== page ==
The final game type is Event Music Stage (or EMS), which shows a montage of cutscenes set to the tune of a memorable song from the game in which the scenes are based. The notes and circle will not be in a stationary horizontal plane as before, and will instead zigzag around. Also throwing a wrench in things is the fact that you can only see so far ahead of you, so you won’t know what notes are coming until you are about to hit them.
You have an HP meter at the top of the screen which dictates how much you can fail on a particular stage. Every time you miss, your party takes damage and your HP meter drains. Once the meter is empty, you’ve failed the song. As you complete songs, your party levels up, raising your HP with it. You can also equip items and skills that can regenerate HP or give you another shot should you be dealt a finishing blow. I should note that, although the stylus play works just as well as it did previously, you’re not limited to that control scheme anymore. If you’d rather press the face buttons or the analog stick in time with the notes, or even do a combination of the two, there’s an option to do that. There’s even a one handed option that lets you play with just the thumb stick and the L button!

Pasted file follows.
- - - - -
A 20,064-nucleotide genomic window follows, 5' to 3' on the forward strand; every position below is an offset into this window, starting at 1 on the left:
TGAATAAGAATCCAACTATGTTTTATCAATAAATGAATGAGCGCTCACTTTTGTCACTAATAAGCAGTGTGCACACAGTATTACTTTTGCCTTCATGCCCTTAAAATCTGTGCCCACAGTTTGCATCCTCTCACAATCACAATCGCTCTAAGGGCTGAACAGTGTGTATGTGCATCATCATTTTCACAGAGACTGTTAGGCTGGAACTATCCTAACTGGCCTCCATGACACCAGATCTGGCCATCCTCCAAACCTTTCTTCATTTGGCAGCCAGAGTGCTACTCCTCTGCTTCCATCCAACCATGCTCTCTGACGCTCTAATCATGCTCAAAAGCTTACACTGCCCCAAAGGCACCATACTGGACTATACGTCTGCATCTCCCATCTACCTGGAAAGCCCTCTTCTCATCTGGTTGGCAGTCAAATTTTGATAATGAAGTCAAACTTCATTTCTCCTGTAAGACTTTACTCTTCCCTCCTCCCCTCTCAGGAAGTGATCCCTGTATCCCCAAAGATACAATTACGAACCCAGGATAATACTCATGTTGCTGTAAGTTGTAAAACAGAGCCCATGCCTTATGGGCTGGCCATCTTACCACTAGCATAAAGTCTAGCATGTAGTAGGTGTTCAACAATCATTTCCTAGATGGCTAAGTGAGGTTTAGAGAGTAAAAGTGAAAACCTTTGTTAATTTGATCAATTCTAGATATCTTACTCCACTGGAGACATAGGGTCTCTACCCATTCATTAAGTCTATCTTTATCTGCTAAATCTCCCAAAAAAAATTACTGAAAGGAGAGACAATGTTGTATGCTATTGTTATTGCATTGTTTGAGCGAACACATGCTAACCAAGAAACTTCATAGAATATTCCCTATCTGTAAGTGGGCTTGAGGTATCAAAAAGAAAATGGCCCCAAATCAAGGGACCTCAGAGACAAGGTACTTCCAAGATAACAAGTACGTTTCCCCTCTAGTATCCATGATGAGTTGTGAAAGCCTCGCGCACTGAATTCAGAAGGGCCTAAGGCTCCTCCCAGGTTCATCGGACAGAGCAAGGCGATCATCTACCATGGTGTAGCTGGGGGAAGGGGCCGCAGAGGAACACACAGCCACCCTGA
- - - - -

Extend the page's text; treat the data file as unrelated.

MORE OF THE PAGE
Since you can choose a party comprised of characters from the first fourteen games and the various spinoffs, each one has different stats and abilities that can be improved as they gain levels. Using characters high in Strength and Magic will make it easier to down foes in battles, where Agility will allow you to progress farther in FMS’s. Luck is helpful in obtaining treasure chests, and Stamina and Spirit stats resist any damage thrown your way. The collectible cards are more than just for show this time around too; they can used to power up your characters at the loss of the cards and, depending on which ones you pair up, lead to different effects.
The modes from the first game have been pitched out the window in favor of some new ones, which is both good and bad (mostly good). You can still play individual songs as you could before, with each one categorized by their respective game. The Basic, Expert, and Ultimate difficulties are all unlocked from the get go, and favorite songs can be marked as such so you can easily cycle to your favorites at a given moment. New to this entry is the Quest Medley mode that challenges you to traverse a map to defeat the boss (or bosses) that await you at the end to earn crystal shards needed for unlocking characters. Your party always starts at one end of the field and makes their way across by completing song selections. The songs are always unknown at first, but they are revealed to you if you play the map more than once, and you can choose a different route each time you play. Once you reach the other end of the field, you must enter a dungeon and traverse that map before facing off against the final boss and completing the mode.